Financial institutions do not give you money because they want your dreams to come true. They give you money for their own gain. Here are the best ways to reduce your reliance on these businesses.
I believe that banking institutions are more dangerous to our liberties than standing armies. – Thomas Jefferson
Yesterday, I was stunned to read a news report about how Freddie Mac denied people the ability to refinance, then made investments that earn them more money if people are unable to refinance. “Freddie Mac has invested billions of dollars betting that U.S. homeowners won’t be able to refinance their mortgages at today’s lower rates, according to an investigation by NPR and ProPublica, an independent, nonprofit newsroom. [...] Millions of homeowners wish they could refinance, but their lenders tell them they can’t qualify for today’s low rates because of tight rules. Freddie Mac is one of the gatekeepers with the power to set those rules, and lately, it has been saying no more often to homeowners.”
In other words, the investment arm of the institution is making investments that will profit if people can’t refinance while their lending arm is telling people that they can’t refinance.
They are not your friends.
Do we even need to go into detail about how banks, insurance companies, and lending institutions consistently work against the customer?
Citigroup’s main brokerage subsidiary, its predecessors or its parent company were considered by the SEC to have violated the law against purposeful or negligent fraud of customers under interstate commerce five times: in 2000, 2005, 2006, 2010 and 2011. In each instance, the firm undertook “never to breach the law again”.
These businesses are not out to make your financial lives easier. They are out for profit. Sometimes, profit might be in line with what your financial needs are. At other times, the profit of the bank is opposed to what your financial needs are – and profit will win.
These banks are doing exactly what they were designed to do, which was make money for the shareholders. That does not include making money for you unless doing so happens to coincide with making money for the shareholders.
My point is simple. Do not rely on these institutions for your financial future. If you already do, make it a serious focus to reduce your reliance on them.
Every day you’re in debt, you’re handing money to these financial institutions because they loaned you some money in the past. If you put $1,000 on a credit card and wait a year to pay it off, you’re not only paying back the $1,000, you’re giving them $200 more for the privilege. Mortgages are even more painful. A 30 year mortgage for $200,000 at, say, 6% often has several thousand in closing costs right off the bat. Then, over the lifetime of that mortgage, you’ll not only pay back the $200,000, you’ll also pay back $231,676.38 more in interest just for the privilege.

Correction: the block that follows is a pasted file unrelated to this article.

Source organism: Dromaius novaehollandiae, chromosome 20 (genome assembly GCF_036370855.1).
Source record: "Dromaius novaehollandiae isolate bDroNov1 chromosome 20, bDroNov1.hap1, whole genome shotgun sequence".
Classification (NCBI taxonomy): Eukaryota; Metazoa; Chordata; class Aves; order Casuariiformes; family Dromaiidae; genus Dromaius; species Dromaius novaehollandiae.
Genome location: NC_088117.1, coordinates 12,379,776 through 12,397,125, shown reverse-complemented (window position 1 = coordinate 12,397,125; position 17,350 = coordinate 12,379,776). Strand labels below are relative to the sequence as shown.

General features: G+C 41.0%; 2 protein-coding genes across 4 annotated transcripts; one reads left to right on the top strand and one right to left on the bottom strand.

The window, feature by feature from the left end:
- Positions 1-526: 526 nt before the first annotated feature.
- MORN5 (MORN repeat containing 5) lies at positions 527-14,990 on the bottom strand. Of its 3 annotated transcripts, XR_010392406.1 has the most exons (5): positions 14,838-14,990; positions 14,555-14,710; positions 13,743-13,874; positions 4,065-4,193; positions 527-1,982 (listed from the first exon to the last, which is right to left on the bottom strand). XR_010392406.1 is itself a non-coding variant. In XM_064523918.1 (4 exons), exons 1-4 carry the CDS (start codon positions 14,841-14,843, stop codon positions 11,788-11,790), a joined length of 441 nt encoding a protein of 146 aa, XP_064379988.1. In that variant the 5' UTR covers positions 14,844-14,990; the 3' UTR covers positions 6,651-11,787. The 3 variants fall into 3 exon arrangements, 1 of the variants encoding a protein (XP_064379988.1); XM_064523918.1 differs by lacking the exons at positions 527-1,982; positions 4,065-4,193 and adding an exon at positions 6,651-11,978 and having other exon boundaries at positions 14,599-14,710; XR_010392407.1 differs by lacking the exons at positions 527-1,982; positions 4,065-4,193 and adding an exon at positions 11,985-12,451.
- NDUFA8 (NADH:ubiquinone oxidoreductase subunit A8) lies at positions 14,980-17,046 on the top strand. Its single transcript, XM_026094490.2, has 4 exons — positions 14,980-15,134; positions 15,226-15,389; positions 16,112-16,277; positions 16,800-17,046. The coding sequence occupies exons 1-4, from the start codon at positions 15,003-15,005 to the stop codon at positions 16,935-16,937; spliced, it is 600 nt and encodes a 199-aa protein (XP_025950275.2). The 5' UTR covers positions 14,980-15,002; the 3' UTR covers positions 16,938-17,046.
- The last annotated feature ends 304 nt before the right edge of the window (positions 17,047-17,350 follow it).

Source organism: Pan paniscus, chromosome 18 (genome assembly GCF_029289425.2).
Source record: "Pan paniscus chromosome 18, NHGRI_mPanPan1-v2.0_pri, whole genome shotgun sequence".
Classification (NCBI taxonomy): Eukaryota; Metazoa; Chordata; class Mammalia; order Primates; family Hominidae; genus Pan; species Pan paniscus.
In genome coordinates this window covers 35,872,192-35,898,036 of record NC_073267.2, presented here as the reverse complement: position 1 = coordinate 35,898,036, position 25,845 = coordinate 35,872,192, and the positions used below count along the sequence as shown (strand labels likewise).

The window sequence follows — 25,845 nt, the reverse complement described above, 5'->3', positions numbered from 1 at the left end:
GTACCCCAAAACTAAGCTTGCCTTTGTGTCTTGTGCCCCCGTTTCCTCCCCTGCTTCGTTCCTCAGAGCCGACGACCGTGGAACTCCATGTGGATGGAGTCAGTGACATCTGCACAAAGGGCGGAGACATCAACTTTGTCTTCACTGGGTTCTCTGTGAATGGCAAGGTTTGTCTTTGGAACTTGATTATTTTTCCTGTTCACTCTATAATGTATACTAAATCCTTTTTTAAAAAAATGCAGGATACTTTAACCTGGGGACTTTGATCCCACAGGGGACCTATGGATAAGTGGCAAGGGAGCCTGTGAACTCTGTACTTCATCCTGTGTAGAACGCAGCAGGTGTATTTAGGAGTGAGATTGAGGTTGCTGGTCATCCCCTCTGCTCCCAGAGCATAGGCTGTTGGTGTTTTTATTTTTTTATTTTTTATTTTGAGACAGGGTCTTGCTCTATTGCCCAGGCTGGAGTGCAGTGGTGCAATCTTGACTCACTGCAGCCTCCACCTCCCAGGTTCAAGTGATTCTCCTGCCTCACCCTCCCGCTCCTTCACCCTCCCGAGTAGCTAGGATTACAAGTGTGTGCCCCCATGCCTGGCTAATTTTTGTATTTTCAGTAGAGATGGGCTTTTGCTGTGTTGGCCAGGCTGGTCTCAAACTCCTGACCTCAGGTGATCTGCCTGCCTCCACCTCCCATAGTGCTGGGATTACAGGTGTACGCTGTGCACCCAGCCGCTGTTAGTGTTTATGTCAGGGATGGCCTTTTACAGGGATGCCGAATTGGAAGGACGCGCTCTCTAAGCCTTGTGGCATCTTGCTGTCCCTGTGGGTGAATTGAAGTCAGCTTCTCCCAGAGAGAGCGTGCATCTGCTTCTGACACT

Got a credit card? The terms will likely change on that card on a fairly regular basis as the companies find new ways to earn a profit from you holding that card. Often, that means you’re going to be paying fees on it or high interest rates on it or interest that starts accumulating very quickly or bonus programs that are difficult to use.
Every day, I receive emails from readers that have piles of credit card debt, piles of student loan debt, a big mortgage, car loans, and other forms of consumer debt. Others are thinking of getting deeper into debt because they want that house or that car now.
When you walk in the door of a financial institution, you play by their rules. They do not give you money because they want your dreams to come true. They give you money because they’re going to make far more money from you over the long run.
Your mortgage may be life-changing for you, but it’s just another profit-making revenue stream for your bank. The same goes for your car loan or any other debt you may hold.
What’s the solution, then? Debt freedom. It’s a very simple goal, but it’s a powerful one, and until you achieve it, you’re going to be simply handing money to financial institutions.
What’s the biggest part of debt freedom? Self-control. You don’t need everything, and you certainly don’t need it today. Your life will not be made whole or complete by having a big house or a shiny new car. Focus on having just the things you actually need and stand on your own two feet with them.
The best thing you can do if you want better behavior from the banks is to make yourself far less reliant on them and stand on your own two feet financially.